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Primary Hyperoxaluria Type 2, Genetic Testing

Primary hyperoxaluria type 2 (PH2) is another rare genetic disorder, similar to primary hyperoxaluria type 1 (PH1), characterized by the overproduction and accumulation of oxalate in the body. However, PH2 is caused by mutations in a different gene compared to PH1. The prevalence of PH2 is lower than that of PH1 and is estimated at around one case per million population.

Primary hyperoxaluria type 2 genetic testing is included in Diagnostiki Athinon Monogenic Diseases Genetic Testing along with approximately 100 other inherited diseases, including cystic fibrosis (71 mutations) and hereditary breast cancer (genes BRCA1 415 mutations & BRCA2 419 mutations).

Critical features of primary hyperoxaluria type 2 include:

  • Genetic Basis: Primary hyperoxaluria type 2 is caused by GRHPR gene mutations, which provide instructions for making the enzyme glyoxylate/hydroxypyruvate reductase (GR/HPR). Mutations in this gene lead to a deficiency of the GR/HPR enzyme, impairing the breakdown of glyoxylate and hydroxypυruvate, precursors to oxalate. As a result, oxalate accumulates in the body.
  • Oxalate Accumulation: Elevated oxalate levels can lead to kidney stones forming and the deposition of calcium oxalate crystals in various organs, similar to PH1.
  • Kidney Stones: Recurrent kidney stones are a common manifestation of PH2, causing symptoms such as abdominal pain, blood in the urine, and urinary tract infections.
  • Kidney Damage: Chronic oxalate deposition in the kidneys can result in progressive damage, ultimately leading to kidney failure.
  • Systemic Effects: Like PH1, Primary hyperoxaluria type 2 can involve the accumulation of oxalate crystals in other organs, leading to systemic complications beyond the kidneys.
  • Symptoms: Symptoms can include those associated with kidney stones, such as abdominal pain and other signs of kidney dysfunction.
  • Diagnosis involves clinical evaluation, imaging studies to detect kidney stones, and laboratory tests to measure urinary oxalate levels. Genetic testing is necessary to identify mutations in the GRHPR gene and confirm the diagnosis of PH2.
  • Treatment: The management of Primary hyperoxaluria type 2 is generally similar to that of PH1, involving strategies to reduce oxalate production, increase the elimination of oxalate through the urine, and prevent the formation of kidney stones. Treatment may include medications, dietary modifications, and, in severe cases, transplantation.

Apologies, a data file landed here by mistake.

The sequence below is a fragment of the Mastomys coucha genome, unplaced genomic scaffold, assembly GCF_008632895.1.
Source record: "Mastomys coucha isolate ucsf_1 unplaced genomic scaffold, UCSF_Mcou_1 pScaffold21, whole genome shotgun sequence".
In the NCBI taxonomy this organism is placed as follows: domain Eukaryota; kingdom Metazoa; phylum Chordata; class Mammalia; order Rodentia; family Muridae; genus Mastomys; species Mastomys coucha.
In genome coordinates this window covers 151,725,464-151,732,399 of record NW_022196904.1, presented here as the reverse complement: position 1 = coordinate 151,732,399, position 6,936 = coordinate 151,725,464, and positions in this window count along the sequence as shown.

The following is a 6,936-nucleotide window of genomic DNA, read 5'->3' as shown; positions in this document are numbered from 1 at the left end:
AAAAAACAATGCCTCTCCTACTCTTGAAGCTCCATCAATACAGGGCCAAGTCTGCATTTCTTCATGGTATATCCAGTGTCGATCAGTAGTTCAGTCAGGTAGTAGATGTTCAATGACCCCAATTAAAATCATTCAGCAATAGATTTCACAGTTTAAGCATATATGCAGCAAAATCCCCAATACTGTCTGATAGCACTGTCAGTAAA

As with primary hyperoxaluria type 1, early diagnosis and intervention are crucial in primary hyperoxaluria type 2 to minimize complications and preserve kidney function. Individuals with a family history of primary hyperoxaluria or those experiencing symptoms associated with the condition should seek medical attention for proper evaluation and diagnosis. Treatment plans are often individualized based on the specific genetic mutation and clinical presentation.

Primary hyperoxaluria type 2 is caused by the presence of homozygous pathogenic variants in the GRHPR gene encoding the enzyme glyoxylate/hydroxypyruvate reductase. This enzyme transforms glyoxylate into glycolate, a substance easily eliminated by the body.

The c.103del (p.Asp35fs) and c.403_404+2del mutations are the most common in patients with primary hyperoxaluria type 2. The c.103del (p.Asp35fs) variant produces a reading frame shift, resulting in a non-functional truncated protein. It is the most frequent variant, occurring in approximately 40% of published cases, and is mainly found in Caucasian individuals of European or North American origin.

The c.403_404+2del variant in exon 4 is a four-base deletion that causes defective splicing of the mRNA and results in a non-functional protein. This variant is predominantly found in Asian patients.

Primary hyperoxaluria type 2 genetic testing analyzes the 7 most frequent pathogenic mutations of the GRHPR gene.

The technique used for genetic testing analyzes only the gene's specific mutations, which are the most important and frequent in the literature. However, it should be noted that there are likely other gene or chromosomal mutations in the gene to be tested that cannot be identified with this method. Different analysis techniques can be used for these cases, such as next-generation sequencing (NGS).

Additional information
Results Time4 - 5 Weeks
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